return '{'.implode(",",$arr)."}";
}

And the code in the PHP script becomes:

header("Content-type: application/json");
echo make_json($item);

But now I get this weird result: a�b (diamond shaped character with question mark inside instead of special characters). This time in the Net tab of Firebug everything looks fine, while the diamond shaped characters appear in the Console tab and in the HTML page.

I solved it by explicitly setting (in PHP) the character encoding of the response of the AJAX call to ISO-8859-1 (thanks to this post):

header("Content-type: application/json; charset=ISO-8859-1");
echo make_json($item);

base html tag does not apply correctly to all javascript and style files

Problem: The

<base href="http://example.com/path/to/res/">

  did not work at all on Internet Explorer – no javascript or style files were loaded and worked partially in Mozilla Firefox – a few javascript files were not pointing to the path that should be transformed by base href attribute.

Example:

Array(
[0] => 1
)
<!DOCTYPE html PUBLIC "-//W3C//DTD XHTML 1.0 Transitional//EN" "http://www.w3.org/TR/xhtml1/DTD/xhtml1-transitional.dtd">
<html xmlns="http://www.w3.org/1999/xhtml">
<head>
<meta http-equiv="Content-Type" content="text/html; charset=utf-8" />
<base href="http://example.com/path/to/res/">
<link rel="stylesheet" href="./css/styles.css" type="text/css" />
<scrupt src="./js/jquery.js" type="text/javascript"></script>
<scrupt src="./js/j1.js" type="text/javascript"></script>
<scrupt src="./js/j2.js" type="text/javascript"></script>

This code produced a page with no style files and  no javascript files included in Interenet Explorer 8 and a few javascript files (j1.js and j2.js) were not included in Firefox 3.5 because base tag was not applied. After several tests and all kind of different arrangements we discovered that the problem was the output before the page source the

Array ...

thing.

Solution: no output before the page’s headers otherwise you can get all kind of strange results including a html base tag not working correctly.

Problem: When submitting a form, seems like another form gets submitted

Actually, I had two forms on the same page, one with the GET method (let’s call it get_form), the other with the POST method (we’ll call it post_form). When I pressed the submit button of get_form it seemed that the post_form got submitted. In fact, all the variables in get_form and post_form were passed with the POST method.

So the natural thing that came into my mind was that the two forms were intersecting. But how? I knew for sure they were separate forms because get_form was in a file that I was including in the file that contained post_form, after post_form.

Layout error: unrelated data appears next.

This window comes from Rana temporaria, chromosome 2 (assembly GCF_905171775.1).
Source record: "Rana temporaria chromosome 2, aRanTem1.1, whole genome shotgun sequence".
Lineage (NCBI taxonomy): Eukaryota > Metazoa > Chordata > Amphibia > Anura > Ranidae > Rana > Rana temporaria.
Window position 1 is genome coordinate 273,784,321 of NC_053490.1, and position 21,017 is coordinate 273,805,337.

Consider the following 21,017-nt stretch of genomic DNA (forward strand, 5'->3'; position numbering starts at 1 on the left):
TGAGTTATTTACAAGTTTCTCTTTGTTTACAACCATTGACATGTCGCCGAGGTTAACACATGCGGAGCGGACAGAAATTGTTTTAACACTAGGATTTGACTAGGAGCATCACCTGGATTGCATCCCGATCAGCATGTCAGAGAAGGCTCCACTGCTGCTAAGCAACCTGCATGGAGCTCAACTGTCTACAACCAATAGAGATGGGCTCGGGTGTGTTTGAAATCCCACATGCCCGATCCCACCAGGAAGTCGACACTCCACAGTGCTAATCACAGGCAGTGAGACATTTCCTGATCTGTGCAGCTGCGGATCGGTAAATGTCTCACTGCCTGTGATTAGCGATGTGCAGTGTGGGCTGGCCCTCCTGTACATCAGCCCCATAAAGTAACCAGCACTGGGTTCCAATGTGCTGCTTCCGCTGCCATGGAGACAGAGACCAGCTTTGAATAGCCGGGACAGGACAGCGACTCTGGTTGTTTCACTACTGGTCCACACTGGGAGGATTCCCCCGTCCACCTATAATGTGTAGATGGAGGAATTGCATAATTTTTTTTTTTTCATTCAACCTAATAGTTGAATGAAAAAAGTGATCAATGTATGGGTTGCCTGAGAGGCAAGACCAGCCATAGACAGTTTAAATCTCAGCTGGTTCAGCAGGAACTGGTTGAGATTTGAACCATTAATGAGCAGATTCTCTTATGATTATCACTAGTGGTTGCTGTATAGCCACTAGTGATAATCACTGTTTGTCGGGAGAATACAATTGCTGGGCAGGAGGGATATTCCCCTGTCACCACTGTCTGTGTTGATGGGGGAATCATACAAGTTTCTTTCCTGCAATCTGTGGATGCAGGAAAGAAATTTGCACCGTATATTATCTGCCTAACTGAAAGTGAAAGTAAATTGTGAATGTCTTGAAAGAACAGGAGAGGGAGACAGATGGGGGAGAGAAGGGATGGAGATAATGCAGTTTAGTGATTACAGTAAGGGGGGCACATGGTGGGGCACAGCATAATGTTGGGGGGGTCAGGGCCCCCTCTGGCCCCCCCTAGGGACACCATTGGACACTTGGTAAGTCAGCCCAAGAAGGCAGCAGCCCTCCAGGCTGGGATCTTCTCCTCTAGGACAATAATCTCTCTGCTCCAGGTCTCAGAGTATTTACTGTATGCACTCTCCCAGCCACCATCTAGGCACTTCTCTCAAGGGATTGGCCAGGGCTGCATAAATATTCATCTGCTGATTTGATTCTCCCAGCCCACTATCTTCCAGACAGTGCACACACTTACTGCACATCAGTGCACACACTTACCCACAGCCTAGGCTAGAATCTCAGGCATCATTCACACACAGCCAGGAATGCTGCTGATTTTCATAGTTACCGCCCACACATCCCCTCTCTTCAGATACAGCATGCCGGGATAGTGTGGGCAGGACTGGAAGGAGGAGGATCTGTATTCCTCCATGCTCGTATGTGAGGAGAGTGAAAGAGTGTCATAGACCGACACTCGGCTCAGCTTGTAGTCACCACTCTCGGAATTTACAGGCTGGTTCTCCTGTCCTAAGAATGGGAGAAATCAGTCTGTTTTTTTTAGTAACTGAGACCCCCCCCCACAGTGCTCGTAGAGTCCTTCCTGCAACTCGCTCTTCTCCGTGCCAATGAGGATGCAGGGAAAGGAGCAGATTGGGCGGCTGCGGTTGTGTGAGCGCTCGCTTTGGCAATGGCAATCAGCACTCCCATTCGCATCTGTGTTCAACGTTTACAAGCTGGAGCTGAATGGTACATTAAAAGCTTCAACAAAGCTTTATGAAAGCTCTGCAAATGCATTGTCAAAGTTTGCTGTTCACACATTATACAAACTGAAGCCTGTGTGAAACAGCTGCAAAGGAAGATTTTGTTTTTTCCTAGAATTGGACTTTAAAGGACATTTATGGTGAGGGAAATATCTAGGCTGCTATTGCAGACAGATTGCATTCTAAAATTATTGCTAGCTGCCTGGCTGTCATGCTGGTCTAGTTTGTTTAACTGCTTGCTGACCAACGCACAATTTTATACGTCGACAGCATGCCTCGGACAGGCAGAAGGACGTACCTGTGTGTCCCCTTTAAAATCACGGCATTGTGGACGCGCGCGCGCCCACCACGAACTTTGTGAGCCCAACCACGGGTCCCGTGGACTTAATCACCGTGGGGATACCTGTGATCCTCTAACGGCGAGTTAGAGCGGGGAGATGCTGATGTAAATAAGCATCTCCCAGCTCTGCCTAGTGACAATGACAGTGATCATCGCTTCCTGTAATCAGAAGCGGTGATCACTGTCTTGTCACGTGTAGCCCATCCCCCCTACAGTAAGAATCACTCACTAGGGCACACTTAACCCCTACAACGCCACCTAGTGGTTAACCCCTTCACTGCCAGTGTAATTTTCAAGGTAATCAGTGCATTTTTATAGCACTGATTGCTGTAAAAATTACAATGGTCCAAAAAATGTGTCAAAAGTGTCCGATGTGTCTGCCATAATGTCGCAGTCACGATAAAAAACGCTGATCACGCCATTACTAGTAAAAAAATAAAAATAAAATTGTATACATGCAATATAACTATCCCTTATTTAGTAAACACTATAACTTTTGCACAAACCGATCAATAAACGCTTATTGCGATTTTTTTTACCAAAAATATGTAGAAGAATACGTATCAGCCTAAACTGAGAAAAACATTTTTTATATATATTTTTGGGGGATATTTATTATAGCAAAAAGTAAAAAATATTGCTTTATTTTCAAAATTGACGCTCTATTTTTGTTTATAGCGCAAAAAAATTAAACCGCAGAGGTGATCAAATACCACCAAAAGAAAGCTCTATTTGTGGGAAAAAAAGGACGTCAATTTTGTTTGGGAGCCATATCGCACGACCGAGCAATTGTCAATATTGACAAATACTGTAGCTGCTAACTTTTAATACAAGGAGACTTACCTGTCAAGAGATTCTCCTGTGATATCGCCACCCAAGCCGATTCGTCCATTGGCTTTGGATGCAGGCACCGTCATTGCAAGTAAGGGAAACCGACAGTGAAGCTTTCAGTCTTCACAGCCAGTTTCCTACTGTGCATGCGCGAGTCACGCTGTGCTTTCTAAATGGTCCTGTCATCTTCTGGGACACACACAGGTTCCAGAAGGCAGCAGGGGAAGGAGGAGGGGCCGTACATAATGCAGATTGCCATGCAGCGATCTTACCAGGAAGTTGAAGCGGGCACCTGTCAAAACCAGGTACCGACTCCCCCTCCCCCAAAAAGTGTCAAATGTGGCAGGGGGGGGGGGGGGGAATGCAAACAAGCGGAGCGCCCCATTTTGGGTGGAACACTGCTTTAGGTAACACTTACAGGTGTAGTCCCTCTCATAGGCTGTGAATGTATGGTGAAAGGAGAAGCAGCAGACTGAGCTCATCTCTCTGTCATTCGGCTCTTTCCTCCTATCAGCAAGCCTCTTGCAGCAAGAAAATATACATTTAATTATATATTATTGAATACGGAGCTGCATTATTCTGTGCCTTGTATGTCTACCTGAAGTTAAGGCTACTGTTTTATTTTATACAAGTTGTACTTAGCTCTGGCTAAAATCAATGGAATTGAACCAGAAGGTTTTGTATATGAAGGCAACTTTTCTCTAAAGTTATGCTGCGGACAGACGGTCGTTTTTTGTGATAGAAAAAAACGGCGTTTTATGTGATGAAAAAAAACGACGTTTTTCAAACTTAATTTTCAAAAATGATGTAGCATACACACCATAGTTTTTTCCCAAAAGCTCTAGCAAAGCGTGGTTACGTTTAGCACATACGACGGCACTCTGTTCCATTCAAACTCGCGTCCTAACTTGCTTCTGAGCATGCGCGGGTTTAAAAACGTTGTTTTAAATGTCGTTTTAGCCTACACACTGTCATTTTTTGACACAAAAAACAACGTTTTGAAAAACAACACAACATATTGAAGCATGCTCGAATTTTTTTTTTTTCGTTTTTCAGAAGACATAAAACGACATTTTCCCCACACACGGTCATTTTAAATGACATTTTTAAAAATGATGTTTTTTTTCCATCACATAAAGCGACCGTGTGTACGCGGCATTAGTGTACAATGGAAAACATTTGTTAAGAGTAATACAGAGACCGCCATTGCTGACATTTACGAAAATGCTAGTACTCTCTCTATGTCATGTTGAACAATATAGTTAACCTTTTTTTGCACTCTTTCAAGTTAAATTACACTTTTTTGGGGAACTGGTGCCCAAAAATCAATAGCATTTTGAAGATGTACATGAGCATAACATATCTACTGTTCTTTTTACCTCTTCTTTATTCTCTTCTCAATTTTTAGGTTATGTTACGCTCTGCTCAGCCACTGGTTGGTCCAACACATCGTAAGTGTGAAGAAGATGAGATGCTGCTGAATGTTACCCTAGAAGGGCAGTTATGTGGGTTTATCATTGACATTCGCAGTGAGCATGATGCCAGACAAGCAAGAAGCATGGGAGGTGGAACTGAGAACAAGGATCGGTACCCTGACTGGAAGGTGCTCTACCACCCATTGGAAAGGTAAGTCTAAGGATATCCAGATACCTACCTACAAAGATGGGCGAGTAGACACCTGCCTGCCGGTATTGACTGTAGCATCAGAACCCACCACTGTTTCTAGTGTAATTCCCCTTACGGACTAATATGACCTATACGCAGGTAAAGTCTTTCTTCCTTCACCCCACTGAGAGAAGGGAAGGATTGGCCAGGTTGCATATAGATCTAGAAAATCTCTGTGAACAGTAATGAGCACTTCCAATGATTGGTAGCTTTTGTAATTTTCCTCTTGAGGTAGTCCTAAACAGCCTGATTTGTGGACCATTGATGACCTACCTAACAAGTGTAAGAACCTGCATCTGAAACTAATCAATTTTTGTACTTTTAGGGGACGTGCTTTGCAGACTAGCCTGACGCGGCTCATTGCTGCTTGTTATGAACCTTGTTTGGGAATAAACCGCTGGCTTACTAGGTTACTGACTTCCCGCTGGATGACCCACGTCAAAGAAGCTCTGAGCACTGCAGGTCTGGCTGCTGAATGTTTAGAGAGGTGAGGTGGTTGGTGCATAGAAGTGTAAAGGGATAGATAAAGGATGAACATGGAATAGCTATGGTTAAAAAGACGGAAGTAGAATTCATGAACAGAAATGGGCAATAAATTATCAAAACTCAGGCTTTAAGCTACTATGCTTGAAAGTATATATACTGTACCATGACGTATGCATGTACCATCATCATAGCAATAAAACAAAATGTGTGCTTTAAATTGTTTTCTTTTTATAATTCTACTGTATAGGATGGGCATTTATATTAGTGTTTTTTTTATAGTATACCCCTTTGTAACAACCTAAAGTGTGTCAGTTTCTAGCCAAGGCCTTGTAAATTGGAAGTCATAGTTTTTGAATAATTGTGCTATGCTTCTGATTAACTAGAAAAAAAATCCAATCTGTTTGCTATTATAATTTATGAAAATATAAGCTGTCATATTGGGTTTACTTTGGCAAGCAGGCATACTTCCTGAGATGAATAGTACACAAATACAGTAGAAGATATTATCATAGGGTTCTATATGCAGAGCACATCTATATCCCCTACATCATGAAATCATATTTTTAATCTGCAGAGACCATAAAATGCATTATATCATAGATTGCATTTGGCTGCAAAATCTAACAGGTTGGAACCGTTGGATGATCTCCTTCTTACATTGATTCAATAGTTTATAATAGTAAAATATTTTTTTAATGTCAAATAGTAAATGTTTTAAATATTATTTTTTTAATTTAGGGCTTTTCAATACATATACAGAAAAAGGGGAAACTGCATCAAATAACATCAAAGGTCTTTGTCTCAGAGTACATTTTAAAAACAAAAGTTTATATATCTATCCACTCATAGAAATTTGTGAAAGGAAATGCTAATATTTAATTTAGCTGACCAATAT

After verifying the HTML source over and over again I finally solved the mistery. There was a stupid mistake I made: I did not close post_form properly. Instead of using the form closing tag </form> at the end of post_form, i put the form opening tag <form> and every time I checked for the problem, I missed an important detail: the lack of the slash sign.

Conclusion: When opening a HTML element, make sure to close it accordingly.

How to check/uncheck a bunch of checkboxes without using ids for the checkbox inputs

My solution of checking/unchecking a group of HTML checkboxes using Javascript implies using an array of checkboxes, which means naming all the inputs of type ‘checkbox’ like array_name[]. Example:

<form name="cb_form">
<input type="checkbox" name="cb[]" value="0" />Zero
<input type="checkbox" name="cb[]" value="1" />One
<input type="checkbox" name="cb[]" value="2" />Two
<input type="checkbox" name="cb[]" value="3" />Three
</form>

In this example, the name of the checkboxes array is cb.

Next, we place two links for checking/unchecking all checkboxes in our array. If someone clicks one of these links, the checkAll() JavaScript function is called:

<a href="" onclick="checkAll('cb_form', 'cb[]', true); return false;">Check all<a>
<a href="" onclick="checkAll('cb_form', 'cb[]', false); return false;">Uncheck all<a>

The checking/unchecking all checkboxes function in JavaScipt looks like this:

function checkAll(form_name, cb_name, value)
{
var cb_arr = document.forms[form_name].elements[cb_name];
// if the checkboxes exist
if(cb_arr)
{
// if the number of checkboxes is at least 2
if(cb_arr.length > 1)
{
// for each checkbox
for(i = 0; i < cb_arr.length; i++)
{
// check (value == true) or uncheck (value == false) it
cb_arr[i].checked = value;
}
}
else // cb_arr.length is undefined which means there is a single checkbox element that is not considered an array of one element
{
cb_arr.checked = value;
}
}
}

Note that if we only have one checkbox, the variable cb it is not considered an array, but a normal variable. This is useful in the situation of dinamically generated HTML pages (using PHP, for example) and the number of checkboxes varies from page to page.

You can test the example here:

Zero One Two Three

Check all Uncheck all